The Lal Dighi is also popularly known as Tank Square or Dalhousie Square. It is a man made water tank believed to be built before the British era. The name ‘Lal Dighi’ means ‘Red Water’ in Bengali. It was so named because of the red color the water acquired during the festival of Holi or Dol in Bengal. The British used to call it by the name of ‘The Great Tank’. The water body is surrounded by many types of greenery all around and presently a great spot for angling. Many of Kolkata’s Heritage buildings are around the Lal Dighi, like GPO, High Court, Writers’ Building, Andrew’s Church, etc.
Location of Lal Dighi in Kolkata
It is located at the centre of B.B.D. Bagh. Nearest landmark is Calcutta High Court.
History of Lal Dighi Kolkata
There are several stories regarding the origin of Lal Dighi. Since there is no factual document recorded, many telltales surround its nomenclature. According to some, the dighi already existed during the time of Sabarna Roy Choudhury who belonged to one of the many aristocracies that ruled over that region. He had a kutchery (court-house) and a temple of his family deity Shyam Rai, near Lal Dighi. During the festival of Holi or Dol Jatra the tank acquired a red color because of the sprinkling of ‘Red Abir’ or red powdered color over it. It was before the arrival of Job Charnock, who was the founder of Calcutta. At that time it was under the Kalikata village. The court-house was first taken on rent and later purchased by the British East India Company. Another story goes that, it was named after Lalchand Basak, who had dug this immense pond and thus the tank got its name. Some also say that due to the reflection of the red coloured old fort in the water of the tank it has acquired the name of Lal Dighi.
However, according to the Dutch admiral Stavorinus who visited the settlement in 1770, the tank was deepened and lengthened in 1709 by the British Government and cleaned thoroughly converting it into a reservoir of sweet drinking water. The tank covers upwards of 25 acres (100,000 m2) of ground. It was converted into a fresh reservoir for the purpose of providing clean water to the inhabitants of Calcutta. The tank was formerly more extensive, but was cleansed and embanked completely in Warren Hastings’ time. It was railed around and natives were not allowed to wash in it. Until the introduction of municipal water supply, the tank was the chief source of supply of drinking water to the European community as well.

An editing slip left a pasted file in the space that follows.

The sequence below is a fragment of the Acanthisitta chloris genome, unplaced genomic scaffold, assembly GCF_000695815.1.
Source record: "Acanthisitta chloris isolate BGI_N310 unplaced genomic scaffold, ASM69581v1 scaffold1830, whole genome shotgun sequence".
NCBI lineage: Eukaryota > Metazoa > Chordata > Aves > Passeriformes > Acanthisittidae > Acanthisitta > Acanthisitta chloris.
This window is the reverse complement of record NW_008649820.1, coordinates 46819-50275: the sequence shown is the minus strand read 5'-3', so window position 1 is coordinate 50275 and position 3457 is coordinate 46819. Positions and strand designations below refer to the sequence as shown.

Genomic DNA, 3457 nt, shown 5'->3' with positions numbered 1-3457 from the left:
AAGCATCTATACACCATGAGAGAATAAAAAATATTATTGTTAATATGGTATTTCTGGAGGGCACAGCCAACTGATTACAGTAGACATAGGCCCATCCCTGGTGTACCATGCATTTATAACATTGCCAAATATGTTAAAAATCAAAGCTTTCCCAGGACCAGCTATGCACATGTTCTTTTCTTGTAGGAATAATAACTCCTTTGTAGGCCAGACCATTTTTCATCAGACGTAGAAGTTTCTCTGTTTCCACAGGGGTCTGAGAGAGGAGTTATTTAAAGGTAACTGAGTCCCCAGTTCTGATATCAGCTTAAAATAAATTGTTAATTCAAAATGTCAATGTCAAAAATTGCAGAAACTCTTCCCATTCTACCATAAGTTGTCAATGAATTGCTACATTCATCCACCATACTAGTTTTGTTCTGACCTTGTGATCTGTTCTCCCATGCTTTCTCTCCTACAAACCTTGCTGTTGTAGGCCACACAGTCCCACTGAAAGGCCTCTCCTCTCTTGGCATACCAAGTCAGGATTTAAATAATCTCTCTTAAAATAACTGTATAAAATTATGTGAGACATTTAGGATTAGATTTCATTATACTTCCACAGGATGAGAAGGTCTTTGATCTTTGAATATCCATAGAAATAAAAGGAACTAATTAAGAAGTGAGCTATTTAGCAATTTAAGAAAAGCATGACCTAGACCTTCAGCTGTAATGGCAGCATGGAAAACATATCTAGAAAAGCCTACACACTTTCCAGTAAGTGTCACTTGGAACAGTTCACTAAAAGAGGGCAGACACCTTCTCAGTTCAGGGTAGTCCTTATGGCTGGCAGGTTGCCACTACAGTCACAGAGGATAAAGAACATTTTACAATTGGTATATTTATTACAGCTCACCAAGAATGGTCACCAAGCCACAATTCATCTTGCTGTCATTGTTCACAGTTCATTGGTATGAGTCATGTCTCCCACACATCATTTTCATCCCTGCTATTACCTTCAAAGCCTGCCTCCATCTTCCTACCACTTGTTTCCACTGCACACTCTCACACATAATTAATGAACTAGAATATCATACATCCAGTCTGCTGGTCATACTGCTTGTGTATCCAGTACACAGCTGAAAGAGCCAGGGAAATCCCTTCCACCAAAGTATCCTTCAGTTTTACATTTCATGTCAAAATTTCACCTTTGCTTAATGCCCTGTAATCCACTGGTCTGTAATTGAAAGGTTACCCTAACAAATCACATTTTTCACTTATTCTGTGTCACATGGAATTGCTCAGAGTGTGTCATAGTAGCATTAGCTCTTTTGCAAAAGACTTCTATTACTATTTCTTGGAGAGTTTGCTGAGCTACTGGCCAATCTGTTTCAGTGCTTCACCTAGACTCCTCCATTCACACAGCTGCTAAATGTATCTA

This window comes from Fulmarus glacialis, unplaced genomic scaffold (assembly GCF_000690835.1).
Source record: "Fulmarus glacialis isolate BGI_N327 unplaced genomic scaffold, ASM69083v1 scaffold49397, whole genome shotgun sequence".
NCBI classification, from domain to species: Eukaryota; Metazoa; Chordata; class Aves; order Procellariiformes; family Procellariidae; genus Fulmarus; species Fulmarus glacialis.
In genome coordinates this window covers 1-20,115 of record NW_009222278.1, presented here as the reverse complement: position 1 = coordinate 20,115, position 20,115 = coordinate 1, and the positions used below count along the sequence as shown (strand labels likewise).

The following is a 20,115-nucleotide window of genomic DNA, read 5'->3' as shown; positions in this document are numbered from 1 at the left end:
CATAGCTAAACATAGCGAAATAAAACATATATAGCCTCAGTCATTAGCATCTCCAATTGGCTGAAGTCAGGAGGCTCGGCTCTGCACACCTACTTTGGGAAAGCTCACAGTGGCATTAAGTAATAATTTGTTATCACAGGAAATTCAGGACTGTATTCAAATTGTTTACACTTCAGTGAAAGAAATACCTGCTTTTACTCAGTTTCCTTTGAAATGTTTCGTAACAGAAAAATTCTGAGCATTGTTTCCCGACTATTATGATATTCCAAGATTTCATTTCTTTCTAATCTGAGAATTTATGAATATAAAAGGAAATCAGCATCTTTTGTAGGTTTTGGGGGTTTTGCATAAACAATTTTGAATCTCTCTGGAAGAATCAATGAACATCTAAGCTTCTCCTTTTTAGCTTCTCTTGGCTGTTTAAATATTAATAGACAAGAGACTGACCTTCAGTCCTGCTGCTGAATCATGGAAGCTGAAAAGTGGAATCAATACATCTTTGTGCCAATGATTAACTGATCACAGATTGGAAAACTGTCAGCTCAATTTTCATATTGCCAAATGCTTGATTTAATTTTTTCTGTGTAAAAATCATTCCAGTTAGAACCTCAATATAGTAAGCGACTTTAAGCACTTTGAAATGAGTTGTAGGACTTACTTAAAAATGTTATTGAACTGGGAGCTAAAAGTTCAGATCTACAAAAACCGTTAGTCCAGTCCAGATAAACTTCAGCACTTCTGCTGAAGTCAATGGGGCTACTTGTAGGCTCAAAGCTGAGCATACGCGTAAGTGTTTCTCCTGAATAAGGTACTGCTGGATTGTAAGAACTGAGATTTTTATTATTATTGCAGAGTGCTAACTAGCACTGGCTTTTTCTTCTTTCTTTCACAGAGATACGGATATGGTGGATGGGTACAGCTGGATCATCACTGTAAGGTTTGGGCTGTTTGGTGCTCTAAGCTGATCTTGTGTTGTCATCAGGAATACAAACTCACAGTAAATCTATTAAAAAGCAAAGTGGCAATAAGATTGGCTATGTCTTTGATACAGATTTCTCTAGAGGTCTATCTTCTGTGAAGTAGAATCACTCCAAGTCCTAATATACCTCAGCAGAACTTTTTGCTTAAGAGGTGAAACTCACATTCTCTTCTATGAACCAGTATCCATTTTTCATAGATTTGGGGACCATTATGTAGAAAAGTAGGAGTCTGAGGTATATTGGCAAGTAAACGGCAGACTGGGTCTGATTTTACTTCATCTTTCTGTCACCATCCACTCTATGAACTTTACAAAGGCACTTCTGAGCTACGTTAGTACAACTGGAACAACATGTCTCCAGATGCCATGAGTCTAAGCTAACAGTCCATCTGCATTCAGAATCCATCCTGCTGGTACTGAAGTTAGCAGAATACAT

- On 18 June 1756, the Battle of Lal Dighi was fought between Siraj ud-Daulah and the forces of British East India Company near the tank leading to the withdrawal of the British from Kalikata, till their victory in the Battle of Plassey on 23 June 1757.
- The Government of West Bengal has planned for an 115,000 square feet (10,700 m2) underground car park at the northern end of Lal Dighi at a cost of Rs. 35 crore. It will accommodate about 700 cars. It will be the biggest car parking plaza in Kolkata. It will be a two-storey structure and it would not cause any harm to the existing Lal Dighi.
- The pond also acts as a reservoir for water pumps in the BBD Bag complex. The fire department has stipulated that a minimum water level of 2.5 meters must be maintained during the two-year construction of the parking plaza. Lal Dighi’s current water level is 6 meters.